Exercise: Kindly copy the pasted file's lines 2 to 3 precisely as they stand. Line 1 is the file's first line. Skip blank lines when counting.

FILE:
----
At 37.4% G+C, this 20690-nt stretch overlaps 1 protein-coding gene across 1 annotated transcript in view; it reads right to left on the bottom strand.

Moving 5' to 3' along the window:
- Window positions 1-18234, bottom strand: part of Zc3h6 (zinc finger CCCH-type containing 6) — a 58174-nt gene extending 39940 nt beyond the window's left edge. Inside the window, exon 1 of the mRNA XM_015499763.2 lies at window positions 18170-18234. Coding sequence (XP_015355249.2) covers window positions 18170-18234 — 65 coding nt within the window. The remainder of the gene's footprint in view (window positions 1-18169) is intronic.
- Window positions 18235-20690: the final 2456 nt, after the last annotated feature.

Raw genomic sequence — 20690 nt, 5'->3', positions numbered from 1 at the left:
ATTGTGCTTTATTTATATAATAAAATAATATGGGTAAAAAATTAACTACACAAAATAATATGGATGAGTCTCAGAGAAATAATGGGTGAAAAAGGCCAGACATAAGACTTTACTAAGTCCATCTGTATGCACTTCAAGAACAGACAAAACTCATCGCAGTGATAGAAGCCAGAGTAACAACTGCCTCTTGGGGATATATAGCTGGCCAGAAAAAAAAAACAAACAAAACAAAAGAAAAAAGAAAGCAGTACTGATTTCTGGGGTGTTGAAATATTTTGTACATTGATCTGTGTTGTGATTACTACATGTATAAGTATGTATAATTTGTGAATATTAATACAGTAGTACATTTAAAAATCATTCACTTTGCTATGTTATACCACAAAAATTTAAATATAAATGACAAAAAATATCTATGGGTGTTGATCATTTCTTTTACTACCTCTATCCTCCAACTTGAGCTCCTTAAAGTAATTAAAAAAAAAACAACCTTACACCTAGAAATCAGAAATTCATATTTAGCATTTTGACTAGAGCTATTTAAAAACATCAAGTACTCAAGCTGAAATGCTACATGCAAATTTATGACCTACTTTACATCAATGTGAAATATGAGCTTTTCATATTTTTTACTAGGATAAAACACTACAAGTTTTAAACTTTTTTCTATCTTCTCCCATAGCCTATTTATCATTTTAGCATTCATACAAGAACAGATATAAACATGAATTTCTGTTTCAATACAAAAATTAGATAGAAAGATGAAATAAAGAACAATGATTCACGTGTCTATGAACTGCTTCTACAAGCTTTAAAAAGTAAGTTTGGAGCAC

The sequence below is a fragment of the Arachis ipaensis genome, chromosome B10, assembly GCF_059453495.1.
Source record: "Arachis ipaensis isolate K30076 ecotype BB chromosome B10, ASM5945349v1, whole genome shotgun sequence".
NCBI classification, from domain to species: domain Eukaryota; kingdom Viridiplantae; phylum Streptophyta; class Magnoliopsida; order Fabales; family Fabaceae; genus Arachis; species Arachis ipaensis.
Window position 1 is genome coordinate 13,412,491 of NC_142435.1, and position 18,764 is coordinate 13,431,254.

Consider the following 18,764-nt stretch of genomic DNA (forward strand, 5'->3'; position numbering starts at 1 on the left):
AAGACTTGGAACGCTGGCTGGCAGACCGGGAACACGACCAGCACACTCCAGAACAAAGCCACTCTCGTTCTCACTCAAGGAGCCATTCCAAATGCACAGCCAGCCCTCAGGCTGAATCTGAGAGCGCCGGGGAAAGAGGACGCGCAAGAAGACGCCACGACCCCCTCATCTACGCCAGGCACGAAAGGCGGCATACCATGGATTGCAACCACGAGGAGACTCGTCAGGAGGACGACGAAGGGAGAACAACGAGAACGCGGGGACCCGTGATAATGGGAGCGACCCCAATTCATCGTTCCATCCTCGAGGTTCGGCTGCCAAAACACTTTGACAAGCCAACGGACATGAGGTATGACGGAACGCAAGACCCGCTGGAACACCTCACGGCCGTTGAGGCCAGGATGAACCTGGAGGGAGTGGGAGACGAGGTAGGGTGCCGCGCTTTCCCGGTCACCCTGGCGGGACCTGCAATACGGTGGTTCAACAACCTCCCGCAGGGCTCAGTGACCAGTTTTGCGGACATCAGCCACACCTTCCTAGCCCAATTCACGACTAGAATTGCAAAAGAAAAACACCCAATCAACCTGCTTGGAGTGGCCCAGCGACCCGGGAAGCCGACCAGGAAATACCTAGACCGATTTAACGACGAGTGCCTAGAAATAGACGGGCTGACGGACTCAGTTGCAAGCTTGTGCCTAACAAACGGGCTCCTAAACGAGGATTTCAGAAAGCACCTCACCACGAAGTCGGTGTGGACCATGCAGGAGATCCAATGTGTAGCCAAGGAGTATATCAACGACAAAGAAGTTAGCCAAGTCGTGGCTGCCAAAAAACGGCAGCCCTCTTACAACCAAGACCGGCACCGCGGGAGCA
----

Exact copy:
Moving 5' to 3' along the window:
- Window positions 1-18234, bottom strand: part of Zc3h6 (zinc finger CCCH-type containing 6) — a 58174-nt gene extending 39940 nt beyond the window's left edge. Inside the window, exon 1 of the mRNA XM_015499763.2 lies at window positions 18170-18234. Coding sequence (XP_015355249.2) covers window positions 18170-18234 — 65 coding nt within the window. The remainder of the gene's footprint in view (window positions 1-18169) is intronic.